User fees such a bridge tolls and the like were also a common source of revenue for governments at the time.

Without a central tax agency or accurate censuses, taxation of adventurers would be more ad hoc.

Basically, if rumours reached a lord with local authority who thought he was powerful enough to get a share, he would have to put together an armed force.
That force would then make an expedition to assess the wealth of the party (which would likely just be the opinion of the leader of that force) and then demand some percentage of that amount at sword point (1/15 of moveable wealth was fairly common) and whatever land tax is proper for the amount of land they own. (2 shillings/hide of land in Henry II's rein, for instance). Even then, if none of them were sworn to that lord as a vassal or serf, the legality of the taxation might be in doubt in the first place.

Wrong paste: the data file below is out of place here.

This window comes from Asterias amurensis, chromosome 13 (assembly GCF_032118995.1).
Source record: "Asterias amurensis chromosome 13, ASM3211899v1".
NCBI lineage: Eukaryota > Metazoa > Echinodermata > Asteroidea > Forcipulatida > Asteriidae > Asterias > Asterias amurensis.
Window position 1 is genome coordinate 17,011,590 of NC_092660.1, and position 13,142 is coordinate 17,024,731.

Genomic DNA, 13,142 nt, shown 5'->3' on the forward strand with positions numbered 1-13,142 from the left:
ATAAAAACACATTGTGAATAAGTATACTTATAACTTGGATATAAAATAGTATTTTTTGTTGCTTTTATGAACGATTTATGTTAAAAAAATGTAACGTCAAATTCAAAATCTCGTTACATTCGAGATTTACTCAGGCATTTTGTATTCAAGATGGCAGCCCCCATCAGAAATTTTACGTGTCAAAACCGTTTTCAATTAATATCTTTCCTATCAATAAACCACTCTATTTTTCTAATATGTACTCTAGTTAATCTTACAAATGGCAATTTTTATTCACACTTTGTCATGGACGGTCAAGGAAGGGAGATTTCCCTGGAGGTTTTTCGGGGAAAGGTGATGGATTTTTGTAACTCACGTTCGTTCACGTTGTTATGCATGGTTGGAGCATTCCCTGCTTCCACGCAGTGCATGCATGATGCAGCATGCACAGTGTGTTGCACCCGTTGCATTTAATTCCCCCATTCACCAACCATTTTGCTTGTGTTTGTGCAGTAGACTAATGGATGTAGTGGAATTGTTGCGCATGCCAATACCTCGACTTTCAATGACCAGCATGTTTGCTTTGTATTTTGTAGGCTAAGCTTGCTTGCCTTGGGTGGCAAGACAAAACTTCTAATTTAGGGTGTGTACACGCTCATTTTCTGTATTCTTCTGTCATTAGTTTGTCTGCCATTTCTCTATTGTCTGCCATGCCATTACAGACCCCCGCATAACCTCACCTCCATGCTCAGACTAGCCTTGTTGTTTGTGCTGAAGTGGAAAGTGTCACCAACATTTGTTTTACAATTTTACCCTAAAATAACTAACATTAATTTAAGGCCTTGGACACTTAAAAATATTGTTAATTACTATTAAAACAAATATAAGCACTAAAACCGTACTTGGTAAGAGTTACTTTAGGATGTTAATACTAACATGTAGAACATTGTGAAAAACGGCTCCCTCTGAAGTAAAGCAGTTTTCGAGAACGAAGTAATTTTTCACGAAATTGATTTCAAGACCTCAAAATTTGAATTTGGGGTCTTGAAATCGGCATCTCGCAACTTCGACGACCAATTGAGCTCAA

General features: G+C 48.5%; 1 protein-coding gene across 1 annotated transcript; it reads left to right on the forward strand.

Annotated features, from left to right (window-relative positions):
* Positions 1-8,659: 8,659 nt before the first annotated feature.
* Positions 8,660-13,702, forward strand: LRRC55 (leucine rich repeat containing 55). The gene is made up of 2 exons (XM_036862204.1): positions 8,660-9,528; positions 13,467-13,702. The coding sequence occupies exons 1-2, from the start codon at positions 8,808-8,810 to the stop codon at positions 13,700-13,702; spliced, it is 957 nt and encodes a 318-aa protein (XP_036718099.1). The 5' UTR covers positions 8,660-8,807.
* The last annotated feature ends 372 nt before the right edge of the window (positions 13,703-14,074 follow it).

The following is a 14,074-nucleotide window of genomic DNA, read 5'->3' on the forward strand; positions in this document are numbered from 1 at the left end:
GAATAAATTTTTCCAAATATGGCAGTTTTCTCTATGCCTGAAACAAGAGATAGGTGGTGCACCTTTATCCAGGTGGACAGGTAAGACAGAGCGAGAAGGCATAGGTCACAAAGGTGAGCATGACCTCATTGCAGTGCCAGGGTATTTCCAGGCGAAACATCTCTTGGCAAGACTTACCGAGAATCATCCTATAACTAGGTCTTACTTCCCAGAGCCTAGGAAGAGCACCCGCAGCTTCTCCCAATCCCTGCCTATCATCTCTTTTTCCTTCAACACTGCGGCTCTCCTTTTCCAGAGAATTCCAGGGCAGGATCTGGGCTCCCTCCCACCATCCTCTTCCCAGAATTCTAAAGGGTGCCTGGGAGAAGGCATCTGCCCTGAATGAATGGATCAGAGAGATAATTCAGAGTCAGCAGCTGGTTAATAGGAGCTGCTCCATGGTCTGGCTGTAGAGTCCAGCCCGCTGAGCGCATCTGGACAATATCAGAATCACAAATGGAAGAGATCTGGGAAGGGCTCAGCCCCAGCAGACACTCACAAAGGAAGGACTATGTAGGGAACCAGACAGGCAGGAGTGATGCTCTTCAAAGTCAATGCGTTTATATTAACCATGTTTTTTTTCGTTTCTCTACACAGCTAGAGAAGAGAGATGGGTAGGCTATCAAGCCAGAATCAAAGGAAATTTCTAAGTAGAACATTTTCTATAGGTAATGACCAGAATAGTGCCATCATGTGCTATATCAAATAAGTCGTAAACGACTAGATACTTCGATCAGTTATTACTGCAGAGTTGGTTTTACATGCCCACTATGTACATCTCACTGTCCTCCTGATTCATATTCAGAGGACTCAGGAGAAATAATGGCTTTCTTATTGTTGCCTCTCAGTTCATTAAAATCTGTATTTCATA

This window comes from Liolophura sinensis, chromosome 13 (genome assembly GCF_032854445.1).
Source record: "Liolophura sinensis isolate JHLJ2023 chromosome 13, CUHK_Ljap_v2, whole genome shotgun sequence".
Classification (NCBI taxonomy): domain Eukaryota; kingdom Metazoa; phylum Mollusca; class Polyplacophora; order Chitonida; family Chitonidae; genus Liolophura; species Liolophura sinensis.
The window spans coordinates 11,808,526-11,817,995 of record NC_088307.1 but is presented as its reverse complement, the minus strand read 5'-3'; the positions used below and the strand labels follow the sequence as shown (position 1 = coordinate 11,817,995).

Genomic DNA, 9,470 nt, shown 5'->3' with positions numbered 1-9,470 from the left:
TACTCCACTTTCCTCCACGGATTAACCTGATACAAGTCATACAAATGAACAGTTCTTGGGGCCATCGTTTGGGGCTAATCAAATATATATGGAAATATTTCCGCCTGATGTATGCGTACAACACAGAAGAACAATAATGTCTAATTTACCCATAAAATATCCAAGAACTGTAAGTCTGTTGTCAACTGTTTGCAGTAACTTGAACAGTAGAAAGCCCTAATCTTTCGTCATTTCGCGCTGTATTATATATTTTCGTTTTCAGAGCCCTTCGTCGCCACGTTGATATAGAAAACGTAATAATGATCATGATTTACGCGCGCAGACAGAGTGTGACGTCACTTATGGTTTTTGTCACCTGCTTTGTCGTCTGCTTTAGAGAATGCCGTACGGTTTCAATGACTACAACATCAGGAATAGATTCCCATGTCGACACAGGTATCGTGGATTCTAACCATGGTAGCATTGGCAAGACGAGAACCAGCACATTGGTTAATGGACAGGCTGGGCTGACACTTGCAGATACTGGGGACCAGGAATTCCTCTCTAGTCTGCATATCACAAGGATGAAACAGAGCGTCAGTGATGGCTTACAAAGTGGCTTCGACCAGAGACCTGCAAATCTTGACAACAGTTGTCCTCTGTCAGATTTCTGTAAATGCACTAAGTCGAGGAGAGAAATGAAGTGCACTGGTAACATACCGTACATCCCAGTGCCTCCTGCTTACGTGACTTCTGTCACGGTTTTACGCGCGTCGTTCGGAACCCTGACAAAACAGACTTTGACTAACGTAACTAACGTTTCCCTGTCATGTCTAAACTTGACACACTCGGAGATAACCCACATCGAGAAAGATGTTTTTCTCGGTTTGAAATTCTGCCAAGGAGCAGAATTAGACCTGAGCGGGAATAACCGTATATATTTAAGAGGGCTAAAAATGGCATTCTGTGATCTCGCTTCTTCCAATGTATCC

In order for that lord to hear about it, and then spend money on a military adventure of this sort, the amount of money would have to be rather large. As well, the lord involved would have to assume that the adventurers should be treated as vassals/serfs. It is just as likely that he would consider them to be thieves or bandits and their goods to be forfeit if he won the day.

That is also excluding any items which the king or lord of an area might have proclaimed as expressly his wherever they are found. In England, for instance, the head of a whale that beaches itself belongs to the king, the tail to the queen.

That also excludes things like the tithe (10% of earned income goes to the church) which were solely collected based on the risk of excommunication that the medieval church had.